Draft One: April 8, 2008
The theory and practice of collaborative art making has proliferated in the last two decades, reflecting, in part, trends in network technologies, including the World Wide Web. Although numerous studies have explored web-influenced collaborative, cooperative and collective production in education, industry, labour, design and popular culture, research into the impact of new technologies on both online and offline creative collaboration as art remains comparatively limited. Developing in this gap, my project considers the intersection of authorship, collaborative art practice and Web 2.0 technologies (wikis, blogs, folksonomies, social networking sites). It conceptualizes Web 2.0 as both an ethos and a toolbox for shaping complex subjectivities inscribed through a combination of individual and group utterances. It values these utterances as the substance of collaboration as a creative act, effectively circumscribing "dialogic art" as a genre of contemporary art characterized by discursive form, style and subject matter.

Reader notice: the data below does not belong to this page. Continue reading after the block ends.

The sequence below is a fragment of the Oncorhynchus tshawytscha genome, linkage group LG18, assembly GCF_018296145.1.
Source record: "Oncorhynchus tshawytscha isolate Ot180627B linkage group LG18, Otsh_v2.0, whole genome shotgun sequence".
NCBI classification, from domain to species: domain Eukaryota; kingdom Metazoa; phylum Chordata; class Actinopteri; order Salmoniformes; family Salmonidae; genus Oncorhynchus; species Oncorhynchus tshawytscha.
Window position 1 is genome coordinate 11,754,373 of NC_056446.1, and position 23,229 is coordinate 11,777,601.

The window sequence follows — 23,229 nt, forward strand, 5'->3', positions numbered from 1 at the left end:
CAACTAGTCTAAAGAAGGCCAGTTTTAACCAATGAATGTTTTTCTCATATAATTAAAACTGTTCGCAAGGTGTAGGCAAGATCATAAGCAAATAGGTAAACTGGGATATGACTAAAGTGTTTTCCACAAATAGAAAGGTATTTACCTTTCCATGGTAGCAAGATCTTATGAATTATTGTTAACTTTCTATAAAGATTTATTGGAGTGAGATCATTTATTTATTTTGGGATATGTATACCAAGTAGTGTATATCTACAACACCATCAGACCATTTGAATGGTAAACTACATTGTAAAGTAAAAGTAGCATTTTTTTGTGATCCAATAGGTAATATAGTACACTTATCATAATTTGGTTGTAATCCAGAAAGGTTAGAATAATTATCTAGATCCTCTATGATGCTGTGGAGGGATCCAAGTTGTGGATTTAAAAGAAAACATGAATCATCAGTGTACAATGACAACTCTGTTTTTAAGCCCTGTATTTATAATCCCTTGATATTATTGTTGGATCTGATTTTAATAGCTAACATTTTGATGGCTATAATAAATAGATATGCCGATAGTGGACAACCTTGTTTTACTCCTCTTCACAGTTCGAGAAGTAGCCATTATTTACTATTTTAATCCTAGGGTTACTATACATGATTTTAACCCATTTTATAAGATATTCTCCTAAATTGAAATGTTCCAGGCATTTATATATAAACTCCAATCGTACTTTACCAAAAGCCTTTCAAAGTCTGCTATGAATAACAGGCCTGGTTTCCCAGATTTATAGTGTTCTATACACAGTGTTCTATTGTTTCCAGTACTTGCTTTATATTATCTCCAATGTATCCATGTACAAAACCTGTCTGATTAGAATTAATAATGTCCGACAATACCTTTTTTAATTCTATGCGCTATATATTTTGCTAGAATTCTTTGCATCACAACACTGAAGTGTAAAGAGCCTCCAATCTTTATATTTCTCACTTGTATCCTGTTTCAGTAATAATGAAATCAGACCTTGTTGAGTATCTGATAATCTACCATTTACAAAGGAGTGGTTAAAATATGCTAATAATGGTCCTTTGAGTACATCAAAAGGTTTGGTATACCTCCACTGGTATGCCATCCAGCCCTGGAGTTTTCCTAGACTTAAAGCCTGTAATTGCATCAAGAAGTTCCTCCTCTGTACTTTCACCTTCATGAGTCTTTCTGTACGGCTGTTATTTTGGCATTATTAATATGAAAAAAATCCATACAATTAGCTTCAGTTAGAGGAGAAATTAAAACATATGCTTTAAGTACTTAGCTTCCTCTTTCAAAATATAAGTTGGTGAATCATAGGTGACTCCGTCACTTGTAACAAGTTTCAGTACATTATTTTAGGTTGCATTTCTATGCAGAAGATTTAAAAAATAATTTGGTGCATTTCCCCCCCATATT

The epistemological foundation of this study can be defined as dialogic because it understands knowledge as arising out of the social relations enacted through communication. Complementing this assumption, the ontological basis for this research is determined by a post-structuralist understanding of subjectivity as simultaneously dispersed and multiple. Together these philosophical perspectives support a perception of individual and group subjectivities as dynamic and interdependent, contingent on the intersubjectivity comprising collaboration as a space for creative production and expression.
Distinguished by its practice-led approach, this research investigates self-representation from the point of view of a practitioner working across online and offline collaborative platforms. The empirical basis for this inquiry is comprised of case studies describing and theorizing both individual and shared forms of authorship. Using Actor-Network Theory, participant-observation and self-observation in conjunction with Web 2.0 technologies and face-to-face dialogue, this social-psychological investigation locates individual subjectivity as a site for collaborative creativity within dialogic art by understanding collaborative art as emerging through the interplay of individual and group authorship. By mapping this threshold, this research presents creative collaboration as a process for exploring the creative, experimental and representational possibilities of self-representation.
word count: 344
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